Table 2. The 10-day composite periods (dates in parentheses) exhibiting the highest mean, median, and mode integrated CIcyano values during the 10-year MERIS time series. Details on how values were calculated are given in Section 2.4.
Table 2. The 10-day composite periods (dates in parentheses) exhibiting the highest mean, median, and mode integrated CIcyano values during the 10-year MERIS time series. Details on how values were calculated are given in Section 2.4.
YearGreen BaySaginaw BayWestern Lake Erie
Mean ± SD6.7 ± 2.8 (July 21–31)9 ± 2.4 (August 11–20)10.3 ± 1.2 (September 1–10)
Median6.7 (August 1–10)9 (August 21–31)10 (September 1–10)
Mode8 (June 21 –30)12 (August 21–31)10 (September 1–10)
Table 3. The 10-day composite periods (dates in parentheses) exhibiting the start date of the blooms. This was given as the time when the integrated CIcyano value (that is a summed CIcyano from every pixel within a basin) reached a value of one. If a basin never achieved an integrated value of one in a given year, the CImax was used as the start date for that particular year.
Table 3. The 10-day composite periods (dates in parentheses) exhibiting the start date of the blooms. This was given as the time when the integrated CIcyano value (that is a summed CIcyano from every pixel within a basin) reached a value of one. If a basin never achieved an integrated value of one in a given year, the CImax was used as the start date for that particular year.
YearGreen BaySaginaw BayWestern Lake Erie
Mean ± SD5.7 ± 2.2 (July 11–20)4 ± 1.5 (July 1–10)7.3 ± 2.1 (August 1–10)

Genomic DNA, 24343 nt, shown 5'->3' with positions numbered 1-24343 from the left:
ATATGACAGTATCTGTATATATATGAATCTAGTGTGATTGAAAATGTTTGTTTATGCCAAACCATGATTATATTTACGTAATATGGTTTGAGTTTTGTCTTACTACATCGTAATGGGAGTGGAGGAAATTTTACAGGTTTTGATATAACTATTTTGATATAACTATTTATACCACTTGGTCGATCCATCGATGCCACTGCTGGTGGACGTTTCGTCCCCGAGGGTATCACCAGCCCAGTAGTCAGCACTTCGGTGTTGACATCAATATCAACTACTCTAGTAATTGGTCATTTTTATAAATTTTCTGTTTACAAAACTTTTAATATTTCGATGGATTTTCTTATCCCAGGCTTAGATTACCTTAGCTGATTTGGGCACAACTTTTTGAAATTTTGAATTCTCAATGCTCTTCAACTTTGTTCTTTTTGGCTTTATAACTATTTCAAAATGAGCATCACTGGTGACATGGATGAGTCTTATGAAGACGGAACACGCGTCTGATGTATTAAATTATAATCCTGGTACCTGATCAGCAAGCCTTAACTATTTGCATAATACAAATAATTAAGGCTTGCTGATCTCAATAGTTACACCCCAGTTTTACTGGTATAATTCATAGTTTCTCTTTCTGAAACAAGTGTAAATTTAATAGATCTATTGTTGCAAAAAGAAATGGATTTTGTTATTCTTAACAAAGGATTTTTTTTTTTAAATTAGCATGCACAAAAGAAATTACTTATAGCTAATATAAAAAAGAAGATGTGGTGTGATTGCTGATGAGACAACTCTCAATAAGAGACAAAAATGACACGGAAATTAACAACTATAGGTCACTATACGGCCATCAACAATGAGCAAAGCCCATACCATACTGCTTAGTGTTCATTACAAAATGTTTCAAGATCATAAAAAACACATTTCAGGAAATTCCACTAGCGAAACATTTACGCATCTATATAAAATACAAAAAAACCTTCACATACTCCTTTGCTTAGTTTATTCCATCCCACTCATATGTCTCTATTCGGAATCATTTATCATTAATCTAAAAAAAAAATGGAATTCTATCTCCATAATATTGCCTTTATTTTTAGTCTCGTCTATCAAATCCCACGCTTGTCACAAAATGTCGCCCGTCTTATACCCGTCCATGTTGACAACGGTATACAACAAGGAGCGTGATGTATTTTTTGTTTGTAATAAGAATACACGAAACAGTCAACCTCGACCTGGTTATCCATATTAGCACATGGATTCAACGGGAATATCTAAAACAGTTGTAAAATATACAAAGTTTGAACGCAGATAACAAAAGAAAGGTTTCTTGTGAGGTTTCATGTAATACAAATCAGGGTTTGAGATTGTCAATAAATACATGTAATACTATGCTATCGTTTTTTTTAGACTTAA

Median5.7 (July 11–20)4 (July 1–10)8 (August 11–20)
Mode5 (July 11 –20)4 (July 1–10)8 (August 11–20)
Table 4. Shows the results of the Maximum annual CIcyano and the Minimum annual CIcyano between Green Bay, western Lake Erie and Saginaw Bay.
Table 4. Shows the results of the Maximum annual CIcyano and the Minimum annual CIcyano between Green Bay, western Lake Erie and Saginaw Bay.
RegionMax Annual CIYearMin Annual CIYearVariability (Max Annual CI/Min Annual CI)
Green Bay3.2720040.12201027.25
Western Lake Erie37.920110.5200275.8
Saginaw Bay9.220082.220034.1
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MDPI and ACS Style

Wynne, T.T.; Stumpf, R.P.; Pokrzywinski, K.L.; Litaker, R.W.; De Stasio, B.T.; Hood, R.R. Cyanobacterial Bloom Phenology in Green Bay Using MERIS Satellite Data and Comparisons with Western Lake Erie and Saginaw Bay. Water 2022, 14, 2636. https://doi.org/10.3390/w14172636

AMA Style

Wynne TT, Stumpf RP, Pokrzywinski KL, Litaker RW, De Stasio BT, Hood RR. Cyanobacterial Bloom Phenology in Green Bay Using MERIS Satellite Data and Comparisons with Western Lake Erie and Saginaw Bay. Water. 2022; 14(17):2636. https://doi.org/10.3390/w14172636

Chicago/Turabian Style

Wynne, Timothy T., Richard P. Stumpf, Kaytee L. Pokrzywinski, R. Wayne Litaker, Bart T. De Stasio, and Raleigh R. Hood. 2022. "Cyanobacterial Bloom Phenology in Green Bay Using MERIS Satellite Data and Comparisons with Western Lake Erie and Saginaw Bay" Water 14, no. 17: 2636. https://doi.org/10.3390/w14172636